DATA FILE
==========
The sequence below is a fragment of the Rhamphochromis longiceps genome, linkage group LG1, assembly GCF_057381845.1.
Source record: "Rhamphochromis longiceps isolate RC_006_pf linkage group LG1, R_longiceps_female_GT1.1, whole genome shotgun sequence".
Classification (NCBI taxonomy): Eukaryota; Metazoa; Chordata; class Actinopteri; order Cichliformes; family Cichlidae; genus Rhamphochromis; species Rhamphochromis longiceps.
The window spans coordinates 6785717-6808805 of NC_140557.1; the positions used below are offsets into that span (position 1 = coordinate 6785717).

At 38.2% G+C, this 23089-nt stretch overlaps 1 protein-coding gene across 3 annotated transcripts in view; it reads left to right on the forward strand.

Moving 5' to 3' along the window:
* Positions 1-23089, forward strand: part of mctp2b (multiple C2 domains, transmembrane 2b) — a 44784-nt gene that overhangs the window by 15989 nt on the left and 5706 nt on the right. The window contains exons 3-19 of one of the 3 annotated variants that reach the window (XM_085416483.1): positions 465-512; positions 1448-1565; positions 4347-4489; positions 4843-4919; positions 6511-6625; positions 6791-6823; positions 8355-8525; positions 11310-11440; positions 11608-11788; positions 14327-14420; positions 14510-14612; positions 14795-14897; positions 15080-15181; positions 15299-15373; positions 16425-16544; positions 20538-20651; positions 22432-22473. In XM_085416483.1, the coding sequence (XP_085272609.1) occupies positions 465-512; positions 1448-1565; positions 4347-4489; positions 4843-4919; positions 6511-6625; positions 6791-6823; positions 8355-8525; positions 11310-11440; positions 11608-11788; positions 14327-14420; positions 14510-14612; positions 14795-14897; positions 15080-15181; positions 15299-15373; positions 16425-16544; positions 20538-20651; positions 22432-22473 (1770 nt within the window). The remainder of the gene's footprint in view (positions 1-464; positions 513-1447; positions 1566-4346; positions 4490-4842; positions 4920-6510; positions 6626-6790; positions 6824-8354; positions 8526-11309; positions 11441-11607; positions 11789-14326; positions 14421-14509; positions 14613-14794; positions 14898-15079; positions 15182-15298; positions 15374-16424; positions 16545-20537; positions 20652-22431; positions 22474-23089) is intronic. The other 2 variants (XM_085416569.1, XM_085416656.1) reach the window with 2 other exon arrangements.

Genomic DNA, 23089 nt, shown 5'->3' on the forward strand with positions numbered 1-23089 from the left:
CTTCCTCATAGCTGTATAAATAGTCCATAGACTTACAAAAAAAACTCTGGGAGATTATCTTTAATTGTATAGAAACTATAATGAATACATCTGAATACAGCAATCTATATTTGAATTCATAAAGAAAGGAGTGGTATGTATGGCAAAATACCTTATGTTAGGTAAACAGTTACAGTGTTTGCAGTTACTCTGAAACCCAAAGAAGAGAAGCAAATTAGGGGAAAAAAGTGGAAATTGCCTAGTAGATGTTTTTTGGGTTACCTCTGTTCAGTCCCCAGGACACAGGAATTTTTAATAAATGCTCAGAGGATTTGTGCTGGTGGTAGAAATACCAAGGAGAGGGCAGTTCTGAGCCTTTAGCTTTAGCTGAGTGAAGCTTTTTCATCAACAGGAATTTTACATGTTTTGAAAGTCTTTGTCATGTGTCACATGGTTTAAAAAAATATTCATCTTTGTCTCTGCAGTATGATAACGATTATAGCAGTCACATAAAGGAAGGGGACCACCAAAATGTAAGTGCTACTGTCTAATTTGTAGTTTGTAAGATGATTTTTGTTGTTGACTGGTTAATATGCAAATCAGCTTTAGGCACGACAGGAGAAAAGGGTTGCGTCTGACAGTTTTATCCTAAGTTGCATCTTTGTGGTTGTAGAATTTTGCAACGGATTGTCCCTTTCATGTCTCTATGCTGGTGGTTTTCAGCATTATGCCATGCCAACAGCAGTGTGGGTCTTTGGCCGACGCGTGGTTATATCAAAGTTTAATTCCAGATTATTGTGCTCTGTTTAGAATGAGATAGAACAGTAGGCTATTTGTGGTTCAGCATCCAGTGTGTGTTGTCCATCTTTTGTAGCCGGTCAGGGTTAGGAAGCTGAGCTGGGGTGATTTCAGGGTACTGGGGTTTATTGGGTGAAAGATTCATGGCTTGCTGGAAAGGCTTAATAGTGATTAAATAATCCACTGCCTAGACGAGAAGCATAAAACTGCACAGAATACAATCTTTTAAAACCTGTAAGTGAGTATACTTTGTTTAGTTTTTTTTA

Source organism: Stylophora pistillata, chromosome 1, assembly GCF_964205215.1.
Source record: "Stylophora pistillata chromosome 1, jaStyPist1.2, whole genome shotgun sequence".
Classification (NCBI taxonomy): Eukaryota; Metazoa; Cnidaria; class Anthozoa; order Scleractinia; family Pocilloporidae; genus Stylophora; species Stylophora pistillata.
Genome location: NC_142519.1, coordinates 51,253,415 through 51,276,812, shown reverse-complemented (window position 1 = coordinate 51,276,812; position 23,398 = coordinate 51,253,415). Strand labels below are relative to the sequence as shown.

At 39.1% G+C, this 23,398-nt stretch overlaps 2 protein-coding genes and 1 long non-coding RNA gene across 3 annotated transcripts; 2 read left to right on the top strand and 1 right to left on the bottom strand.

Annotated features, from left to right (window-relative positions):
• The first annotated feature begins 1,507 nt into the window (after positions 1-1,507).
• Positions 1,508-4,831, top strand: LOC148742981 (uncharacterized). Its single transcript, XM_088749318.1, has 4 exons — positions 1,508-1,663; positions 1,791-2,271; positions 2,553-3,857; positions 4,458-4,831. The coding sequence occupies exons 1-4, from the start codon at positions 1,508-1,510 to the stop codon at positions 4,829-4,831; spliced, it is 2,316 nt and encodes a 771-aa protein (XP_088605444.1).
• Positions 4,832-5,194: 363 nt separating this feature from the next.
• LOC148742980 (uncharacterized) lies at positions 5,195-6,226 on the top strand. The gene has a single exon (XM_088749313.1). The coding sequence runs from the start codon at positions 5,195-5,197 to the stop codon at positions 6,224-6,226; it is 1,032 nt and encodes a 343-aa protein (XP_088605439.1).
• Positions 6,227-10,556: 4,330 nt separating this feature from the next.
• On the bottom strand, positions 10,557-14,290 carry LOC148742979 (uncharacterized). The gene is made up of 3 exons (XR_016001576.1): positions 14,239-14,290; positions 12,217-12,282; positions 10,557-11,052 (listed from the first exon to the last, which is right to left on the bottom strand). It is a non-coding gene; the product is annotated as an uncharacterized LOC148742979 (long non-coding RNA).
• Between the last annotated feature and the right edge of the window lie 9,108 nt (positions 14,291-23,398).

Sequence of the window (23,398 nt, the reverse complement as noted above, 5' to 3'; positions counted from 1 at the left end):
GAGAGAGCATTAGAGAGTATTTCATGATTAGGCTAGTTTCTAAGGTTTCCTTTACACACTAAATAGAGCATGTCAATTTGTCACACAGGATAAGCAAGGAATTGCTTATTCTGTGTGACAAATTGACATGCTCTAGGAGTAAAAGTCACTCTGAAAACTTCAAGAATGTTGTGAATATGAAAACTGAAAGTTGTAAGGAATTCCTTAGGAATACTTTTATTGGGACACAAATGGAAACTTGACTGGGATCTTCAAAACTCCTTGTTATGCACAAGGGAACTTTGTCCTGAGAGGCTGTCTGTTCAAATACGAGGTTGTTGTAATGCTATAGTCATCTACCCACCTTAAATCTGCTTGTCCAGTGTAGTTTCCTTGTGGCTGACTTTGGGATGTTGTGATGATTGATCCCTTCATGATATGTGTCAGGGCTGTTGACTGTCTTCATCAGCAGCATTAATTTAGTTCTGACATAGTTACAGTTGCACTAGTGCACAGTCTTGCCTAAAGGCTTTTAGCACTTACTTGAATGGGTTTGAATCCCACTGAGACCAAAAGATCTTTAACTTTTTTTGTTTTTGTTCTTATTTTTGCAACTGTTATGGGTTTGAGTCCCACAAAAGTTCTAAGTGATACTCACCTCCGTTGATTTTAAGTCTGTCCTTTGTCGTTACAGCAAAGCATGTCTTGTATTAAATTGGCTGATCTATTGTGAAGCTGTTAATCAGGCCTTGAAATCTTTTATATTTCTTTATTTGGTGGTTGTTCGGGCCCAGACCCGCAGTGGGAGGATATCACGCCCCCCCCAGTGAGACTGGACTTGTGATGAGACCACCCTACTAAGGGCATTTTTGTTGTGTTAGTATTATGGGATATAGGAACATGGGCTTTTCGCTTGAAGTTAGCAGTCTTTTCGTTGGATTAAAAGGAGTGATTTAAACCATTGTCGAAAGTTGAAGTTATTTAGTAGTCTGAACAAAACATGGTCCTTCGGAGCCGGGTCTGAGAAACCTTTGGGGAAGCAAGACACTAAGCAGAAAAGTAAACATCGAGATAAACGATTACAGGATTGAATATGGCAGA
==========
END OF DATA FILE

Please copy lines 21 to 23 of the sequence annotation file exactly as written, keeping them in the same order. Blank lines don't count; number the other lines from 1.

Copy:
• On the bottom strand, positions 10,557-14,290 carry LOC148742979 (uncharacterized). The gene is made up of 3 exons (XR_016001576.1): positions 14,239-14,290; positions 12,217-12,282; positions 10,557-11,052 (listed from the first exon to the last, which is right to left on the bottom strand). It is a non-coding gene; the product is annotated as an uncharacterized LOC148742979 (long non-coding RNA).
• Between the last annotated feature and the right edge of the window lie 9,108 nt (positions 14,291-23,398).

Sequence of the window (23,398 nt, the reverse complement as noted above, 5' to 3'; positions counted from 1 at the left end):